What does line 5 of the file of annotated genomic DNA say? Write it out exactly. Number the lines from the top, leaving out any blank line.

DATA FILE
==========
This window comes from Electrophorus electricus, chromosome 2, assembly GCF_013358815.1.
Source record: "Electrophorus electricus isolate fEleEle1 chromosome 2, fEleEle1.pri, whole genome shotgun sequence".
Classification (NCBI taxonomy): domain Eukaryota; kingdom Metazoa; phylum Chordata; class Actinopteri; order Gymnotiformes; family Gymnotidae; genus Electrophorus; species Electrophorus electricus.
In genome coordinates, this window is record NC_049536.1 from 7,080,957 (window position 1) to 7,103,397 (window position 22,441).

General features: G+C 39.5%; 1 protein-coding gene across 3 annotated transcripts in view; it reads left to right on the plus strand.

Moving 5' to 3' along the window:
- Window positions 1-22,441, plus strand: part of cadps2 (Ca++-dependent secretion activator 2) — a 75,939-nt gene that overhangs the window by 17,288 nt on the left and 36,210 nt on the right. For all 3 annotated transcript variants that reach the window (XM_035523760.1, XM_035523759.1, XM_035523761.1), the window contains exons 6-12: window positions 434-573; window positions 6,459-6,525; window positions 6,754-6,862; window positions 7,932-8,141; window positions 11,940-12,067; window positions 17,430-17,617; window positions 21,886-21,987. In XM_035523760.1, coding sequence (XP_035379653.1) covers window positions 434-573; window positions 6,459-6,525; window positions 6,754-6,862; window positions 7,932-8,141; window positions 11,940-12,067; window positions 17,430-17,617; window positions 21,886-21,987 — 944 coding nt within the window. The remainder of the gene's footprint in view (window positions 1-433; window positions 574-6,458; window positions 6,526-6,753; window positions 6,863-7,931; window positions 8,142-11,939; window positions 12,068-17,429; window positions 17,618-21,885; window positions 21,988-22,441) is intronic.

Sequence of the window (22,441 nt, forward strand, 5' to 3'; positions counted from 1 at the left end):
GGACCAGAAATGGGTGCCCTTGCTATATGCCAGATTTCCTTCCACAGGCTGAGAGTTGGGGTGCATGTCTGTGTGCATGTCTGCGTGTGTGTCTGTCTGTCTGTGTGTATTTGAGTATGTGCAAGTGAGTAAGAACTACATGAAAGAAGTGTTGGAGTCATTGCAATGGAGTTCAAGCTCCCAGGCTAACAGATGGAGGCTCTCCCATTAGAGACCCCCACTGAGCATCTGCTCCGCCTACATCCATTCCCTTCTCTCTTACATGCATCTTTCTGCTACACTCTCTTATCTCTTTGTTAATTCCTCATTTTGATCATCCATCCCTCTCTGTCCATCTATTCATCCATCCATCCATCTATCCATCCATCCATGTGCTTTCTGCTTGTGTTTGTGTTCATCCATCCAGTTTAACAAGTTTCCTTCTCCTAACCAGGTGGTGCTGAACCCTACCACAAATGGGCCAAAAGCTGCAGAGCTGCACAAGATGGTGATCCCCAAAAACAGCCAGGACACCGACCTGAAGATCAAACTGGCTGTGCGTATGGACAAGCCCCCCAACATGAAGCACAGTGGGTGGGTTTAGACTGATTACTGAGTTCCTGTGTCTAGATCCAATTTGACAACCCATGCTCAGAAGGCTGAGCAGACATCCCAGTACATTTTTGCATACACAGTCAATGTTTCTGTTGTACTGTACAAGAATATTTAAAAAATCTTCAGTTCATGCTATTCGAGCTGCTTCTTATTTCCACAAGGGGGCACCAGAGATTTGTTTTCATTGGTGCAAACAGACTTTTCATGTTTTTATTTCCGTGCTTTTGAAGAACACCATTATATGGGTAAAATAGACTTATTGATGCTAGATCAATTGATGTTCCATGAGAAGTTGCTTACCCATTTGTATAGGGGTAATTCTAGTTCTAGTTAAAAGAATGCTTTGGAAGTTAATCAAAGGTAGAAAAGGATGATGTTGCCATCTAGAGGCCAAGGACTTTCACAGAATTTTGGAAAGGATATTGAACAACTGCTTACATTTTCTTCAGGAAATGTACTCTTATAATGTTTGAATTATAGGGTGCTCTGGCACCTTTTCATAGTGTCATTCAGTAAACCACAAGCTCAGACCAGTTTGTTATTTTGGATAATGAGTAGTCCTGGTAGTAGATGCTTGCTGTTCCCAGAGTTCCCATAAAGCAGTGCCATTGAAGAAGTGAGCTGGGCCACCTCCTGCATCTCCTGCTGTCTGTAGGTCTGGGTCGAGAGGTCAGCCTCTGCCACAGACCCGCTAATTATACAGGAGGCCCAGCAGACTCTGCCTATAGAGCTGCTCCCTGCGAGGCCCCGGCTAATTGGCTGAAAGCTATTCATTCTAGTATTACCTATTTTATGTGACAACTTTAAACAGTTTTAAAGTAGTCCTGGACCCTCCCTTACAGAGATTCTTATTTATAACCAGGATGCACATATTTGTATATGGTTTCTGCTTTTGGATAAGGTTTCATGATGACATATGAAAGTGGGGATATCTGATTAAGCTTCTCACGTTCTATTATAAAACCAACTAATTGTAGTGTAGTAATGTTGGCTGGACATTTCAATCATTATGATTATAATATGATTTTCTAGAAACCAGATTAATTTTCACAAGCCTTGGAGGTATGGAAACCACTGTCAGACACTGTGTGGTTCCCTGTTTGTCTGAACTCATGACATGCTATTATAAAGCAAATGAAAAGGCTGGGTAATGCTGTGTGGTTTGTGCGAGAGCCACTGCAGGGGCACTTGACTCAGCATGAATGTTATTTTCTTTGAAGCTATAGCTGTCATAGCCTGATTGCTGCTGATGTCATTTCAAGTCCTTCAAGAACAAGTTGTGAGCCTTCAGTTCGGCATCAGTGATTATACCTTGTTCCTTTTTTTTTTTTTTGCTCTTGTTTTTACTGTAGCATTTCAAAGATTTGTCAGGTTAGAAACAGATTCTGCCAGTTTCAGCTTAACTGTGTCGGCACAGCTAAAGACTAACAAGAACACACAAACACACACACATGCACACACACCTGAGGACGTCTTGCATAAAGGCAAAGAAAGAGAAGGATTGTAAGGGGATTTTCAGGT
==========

General features: G+C 39.5%; 1 protein-coding gene across 3 annotated transcripts in view; it reads left to right on the plus strand.